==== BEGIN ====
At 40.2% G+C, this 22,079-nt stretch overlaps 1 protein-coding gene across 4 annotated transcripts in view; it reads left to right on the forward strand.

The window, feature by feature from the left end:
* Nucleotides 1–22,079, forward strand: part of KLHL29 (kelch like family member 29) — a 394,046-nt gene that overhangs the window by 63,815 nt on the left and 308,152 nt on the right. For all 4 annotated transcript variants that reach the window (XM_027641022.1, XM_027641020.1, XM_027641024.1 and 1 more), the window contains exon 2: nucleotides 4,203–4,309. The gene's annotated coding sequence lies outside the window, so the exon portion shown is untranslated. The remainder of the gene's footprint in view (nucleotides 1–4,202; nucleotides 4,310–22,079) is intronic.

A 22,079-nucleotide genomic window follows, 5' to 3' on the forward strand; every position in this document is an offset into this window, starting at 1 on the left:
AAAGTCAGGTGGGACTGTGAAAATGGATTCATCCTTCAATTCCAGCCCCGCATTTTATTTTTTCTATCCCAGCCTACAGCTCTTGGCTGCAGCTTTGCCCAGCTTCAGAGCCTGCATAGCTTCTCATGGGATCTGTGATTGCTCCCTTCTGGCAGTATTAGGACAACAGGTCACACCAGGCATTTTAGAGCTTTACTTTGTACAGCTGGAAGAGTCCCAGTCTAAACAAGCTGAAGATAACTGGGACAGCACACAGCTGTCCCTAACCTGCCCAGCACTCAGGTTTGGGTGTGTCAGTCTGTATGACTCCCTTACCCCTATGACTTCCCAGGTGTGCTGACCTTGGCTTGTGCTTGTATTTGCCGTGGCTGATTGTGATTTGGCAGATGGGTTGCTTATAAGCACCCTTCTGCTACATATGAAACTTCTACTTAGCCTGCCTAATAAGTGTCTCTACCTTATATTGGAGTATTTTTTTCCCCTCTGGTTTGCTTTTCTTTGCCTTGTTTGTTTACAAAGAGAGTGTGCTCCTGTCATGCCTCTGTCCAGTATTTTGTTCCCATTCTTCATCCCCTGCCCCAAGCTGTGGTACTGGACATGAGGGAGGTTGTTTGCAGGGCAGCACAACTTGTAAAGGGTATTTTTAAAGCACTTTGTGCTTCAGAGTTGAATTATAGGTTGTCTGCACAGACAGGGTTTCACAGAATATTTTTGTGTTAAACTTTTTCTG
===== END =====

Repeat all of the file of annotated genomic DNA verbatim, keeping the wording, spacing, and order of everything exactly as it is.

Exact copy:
At 40.2% G+C, this 22,079-nt stretch overlaps 1 protein-coding gene across 4 annotated transcripts in view; it reads left to right on the forward strand.

The window, feature by feature from the left end:
* Nucleotides 1–22,079, forward strand: part of KLHL29 (kelch like family member 29) — a 394,046-nt gene that overhangs the window by 63,815 nt on the left and 308,152 nt on the right. For all 4 annotated transcript variants that reach the window (XM_027641022.1, XM_027641020.1, XM_027641024.1 and 1 more), the window contains exon 2: nucleotides 4,203–4,309. The gene's annotated coding sequence lies outside the window, so the exon portion shown is untranslated. The remainder of the gene's footprint in view (nucleotides 1–4,202; nucleotides 4,310–22,079) is intronic.

A 22,079-nucleotide genomic window follows, 5' to 3' on the forward strand; every position in this document is an offset into this window, starting at 1 on the left:
AAAGTCAGGTGGGACTGTGAAAATGGATTCATCCTTCAATTCCAGCCCCGCATTTTATTTTTTCTATCCCAGCCTACAGCTCTTGGCTGCAGCTTTGCCCAGCTTCAGAGCCTGCATAGCTTCTCATGGGATCTGTGATTGCTCCCTTCTGGCAGTATTAGGACAACAGGTCACACCAGGCATTTTAGAGCTTTACTTTGTACAGCTGGAAGAGTCCCAGTCTAAACAAGCTGAAGATAACTGGGACAGCACACAGCTGTCCCTAACCTGCCCAGCACTCAGGTTTGGGTGTGTCAGTCTGTATGACTCCCTTACCCCTATGACTTCCCAGGTGTGCTGACCTTGGCTTGTGCTTGTATTTGCCGTGGCTGATTGTGATTTGGCAGATGGGTTGCTTATAAGCACCCTTCTGCTACATATGAAACTTCTACTTAGCCTGCCTAATAAGTGTCTCTACCTTATATTGGAGTATTTTTTTCCCCTCTGGTTTGCTTTTCTTTGCCTTGTTTGTTTACAAAGAGAGTGTGCTCCTGTCATGCCTCTGTCCAGTATTTTGTTCCCATTCTTCATCCCCTGCCCCAAGCTGTGGTACTGGACATGAGGGAGGTTGTTTGCAGGGCAGCACAACTTGTAAAGGGTATTTTTAAAGCACTTTGTGCTTCAGAGTTGAATTATAGGTTGTCTGCACAGACAGGGTTTCACAGAATATTTTTGTGTTAAACTTTTTCTG